The poet holds back from the intimate anecdotes and reminiscences of friendship one would normally expect. V’s life is told through what mattered most: her political cause. Wright trusts her memories but seeks out found text as stimulus, processing and evaluating her relationship with V through the act of writing. Reading Wright has dispelled any doubts about using collage and embracing other people’s words; in fact she has made clear the valuable opportunities for finding new truths. Bearing witness to Wright’s technique is an invitation to be more ambitious and wide-ranging when using found material: when writing the city, why not bring in weather updates, traffic news, medical records, police reports and testimonials, the films on at the cinema?

 

C. D. Wright makes you more aware of the book as a larger project, and of the experience of reading a book as an experience of processing small composite texts. Recent books such as Claudia Rankine’s Citizen (Penguin), Vahni Capildeo’s Measures of Expatriation (Carcanet), J. O. Morgan’s Interference Pattern (Cape) and Nuar Alsadir’s Fourth Person Singular (LUP: Pavilion Poetry) – though all pursuing unique projects which may have no commonality of intent – bring into question the intrinsic nature and purpose of a poetry book. In short, Wright went beyond conceiving of a book as a set of poems but rather as a singular poetic gesture. Rather than assembling 60 pages of 60 self-contained pieces, she shows how to achieve a whole by curating fragments, interspersing voices and forms to seek out, through the process of assembly, the holistic value of the parts.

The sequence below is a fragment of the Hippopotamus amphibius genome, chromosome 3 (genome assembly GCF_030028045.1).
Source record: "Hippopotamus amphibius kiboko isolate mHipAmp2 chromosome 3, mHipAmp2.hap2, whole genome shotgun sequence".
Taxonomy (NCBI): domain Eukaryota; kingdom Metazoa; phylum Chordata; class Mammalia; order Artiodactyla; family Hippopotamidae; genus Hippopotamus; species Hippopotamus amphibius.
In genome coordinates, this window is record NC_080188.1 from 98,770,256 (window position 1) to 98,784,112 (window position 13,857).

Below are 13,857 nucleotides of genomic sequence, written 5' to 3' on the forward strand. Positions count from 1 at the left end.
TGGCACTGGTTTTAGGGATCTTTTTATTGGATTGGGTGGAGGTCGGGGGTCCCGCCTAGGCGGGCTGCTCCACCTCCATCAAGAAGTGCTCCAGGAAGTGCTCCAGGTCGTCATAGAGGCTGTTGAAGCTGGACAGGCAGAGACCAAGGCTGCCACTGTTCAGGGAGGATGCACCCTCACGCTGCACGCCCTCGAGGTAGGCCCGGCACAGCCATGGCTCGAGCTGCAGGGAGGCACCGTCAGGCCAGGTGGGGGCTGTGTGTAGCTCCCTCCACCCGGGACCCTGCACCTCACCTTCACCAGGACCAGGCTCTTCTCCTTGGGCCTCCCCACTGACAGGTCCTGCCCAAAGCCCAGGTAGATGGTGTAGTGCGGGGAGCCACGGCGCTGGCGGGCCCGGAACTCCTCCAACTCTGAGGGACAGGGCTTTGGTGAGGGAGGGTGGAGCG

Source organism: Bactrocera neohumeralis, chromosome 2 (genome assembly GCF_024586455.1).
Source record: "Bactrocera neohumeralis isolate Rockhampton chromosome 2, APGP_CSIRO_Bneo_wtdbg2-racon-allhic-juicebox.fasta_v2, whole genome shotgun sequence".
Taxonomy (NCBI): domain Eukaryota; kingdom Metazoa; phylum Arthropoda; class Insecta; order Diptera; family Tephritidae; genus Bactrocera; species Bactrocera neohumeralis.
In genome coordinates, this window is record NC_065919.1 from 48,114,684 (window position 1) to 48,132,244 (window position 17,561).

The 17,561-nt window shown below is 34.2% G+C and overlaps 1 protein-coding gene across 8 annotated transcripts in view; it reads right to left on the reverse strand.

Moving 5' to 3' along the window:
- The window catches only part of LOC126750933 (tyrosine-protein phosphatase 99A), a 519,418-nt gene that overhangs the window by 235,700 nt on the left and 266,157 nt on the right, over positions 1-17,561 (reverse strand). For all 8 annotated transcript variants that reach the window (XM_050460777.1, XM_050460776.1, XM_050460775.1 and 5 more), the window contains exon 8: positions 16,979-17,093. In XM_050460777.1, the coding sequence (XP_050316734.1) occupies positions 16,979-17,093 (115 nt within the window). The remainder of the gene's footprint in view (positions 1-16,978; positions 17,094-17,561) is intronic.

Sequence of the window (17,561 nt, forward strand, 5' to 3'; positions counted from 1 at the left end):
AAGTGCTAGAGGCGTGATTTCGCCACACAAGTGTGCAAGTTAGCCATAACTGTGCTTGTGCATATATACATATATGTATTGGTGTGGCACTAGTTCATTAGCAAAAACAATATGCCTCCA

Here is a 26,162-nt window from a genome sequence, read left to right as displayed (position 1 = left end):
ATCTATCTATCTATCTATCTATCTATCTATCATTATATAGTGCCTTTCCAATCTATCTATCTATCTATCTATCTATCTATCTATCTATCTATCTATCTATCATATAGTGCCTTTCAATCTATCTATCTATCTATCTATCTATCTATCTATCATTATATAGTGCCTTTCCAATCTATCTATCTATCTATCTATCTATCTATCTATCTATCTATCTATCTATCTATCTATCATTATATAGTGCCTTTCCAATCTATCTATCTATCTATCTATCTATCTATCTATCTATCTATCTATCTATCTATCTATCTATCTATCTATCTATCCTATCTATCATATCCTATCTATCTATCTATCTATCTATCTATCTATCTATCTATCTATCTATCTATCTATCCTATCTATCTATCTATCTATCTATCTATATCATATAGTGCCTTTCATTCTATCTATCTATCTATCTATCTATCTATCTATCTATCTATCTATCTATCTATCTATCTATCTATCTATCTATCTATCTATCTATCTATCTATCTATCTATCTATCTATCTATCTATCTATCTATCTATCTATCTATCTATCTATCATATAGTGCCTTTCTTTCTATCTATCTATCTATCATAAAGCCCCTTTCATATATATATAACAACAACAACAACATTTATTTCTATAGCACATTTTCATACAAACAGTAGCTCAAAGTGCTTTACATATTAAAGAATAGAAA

Further Reading

 

Articles (referenced)

 
Berner, Jennie, ‘From Stenotype to Tintype: C. D. Wright’s Technologies of Type’, Postmodern Culture, 22.2 (January 2012) <https://muse.jhu.edu/article/494802>
 
Burt, Stephen, ‘I came to talk you into physical splendour”: on the poetry of C. D. Wright’, Boston Review, 22.6 (December 1997 / January 1998) <http://www.english.illinois.edu/maps/poets/s_z/cdwright/burt.html>
 
Forché, Carolyn, ‘Twentieth Century Poetry of Witness’, American Poetry Review, 22.2 (March-April 1993, 17) <http://www.english.illinois.edu/maps/poets/a_f/forche/witness.htm>
 
Winter, Jessica, ‘It’s not enough to feel like this’: the poet as witness in Wideawake Field and three more collections’, Poetry Foundation (5 November 2007). <https://www.poetryfoundation.org/features/articles/detail/68968>
 
Wright, C. D. ‘During the Composition of “Rising, Falling, Hovering”: A Personal Document of the War, of Mexico, and an American Family’s Halting Progress’, Chicago Review, 53.4–54.1/2 (Summer 2008), pp. 349-355.
 
Wright, C. D., ‘The Box This Comes In’, The Kenyon Review, 13.2 (Spring, 1991), pp. 132-142.
 
 

Background reading (not referenced in-text)

 
Browne, Laynie, ‘“Lilies” for C. D. Wright (1949-2016)’, Boston Review, online (9 February 2016) <http://bostonreview.net/blog/laynie-browne-c-d-wright>
 
Goodman, Jenny, ‘Politics and the Personal Lyric in the Poetry of Joy Harjo and C. D. Wright’, Melus, 19.2 (Summer, 1994), pp. 35-56.
 
Keller, Lynn, ‘“Ink of eyes and veins and phonemes”: C. D. Wright’s Eclectic Poetries Since the MID-1980s’, Arizona Quarterly, 59.3 (2003), pp. 115-149.
 
Levertov, Denise, ‘On the Edge of Darkness: What is Political Poetry?’, Light Up the Cave (New York: New Directions, 1981), pp.115-129.
 
Magee, Paul, ‘C. D. Wright: an interview by Paul Magee, Petaluma, California, Petaluma, California, July 20, 2013’, American Poetry Review, 44.6. (2015), pp. 24-27.
 
Wright, C. D., One with Others (Copper Canyon Press: Port Townsend, 2010).
 
Wright, C. D., Rising, Falling, Hovering (Copper Canyon: Port Townsend, 2008).
 
Wright, C. D, One Big Self: An Investigation (Copper Canyon: Port Townsend, 2007).
 
Wright, C. D., Deep Step Come Shining (Copper Canyon: Port Townsend, 1998).
 
Wright, C. D., ‘Provisional remarks on being/ a poet/ of Arkansas’, The Southern Review, 30.4 (1994), p. 809.
 
 

Paul Stephenson

About Paul Stephenson

Paul Stephenson grew up in Cambridge. He took part in the Jerwood/Arvon mentoring scheme and has published three pamphlets: 'Those Peopl'e (Smith/Doorstop, 2015), 'The Days that Followed Paris' (HappenStance, 2016) and 'Selfie with Waterlilies' (Paper Swans Press, 2017). He is co-curating Poetry at Aldeburgh 2019 (November 8th-10th) and blogs at paulstep.com.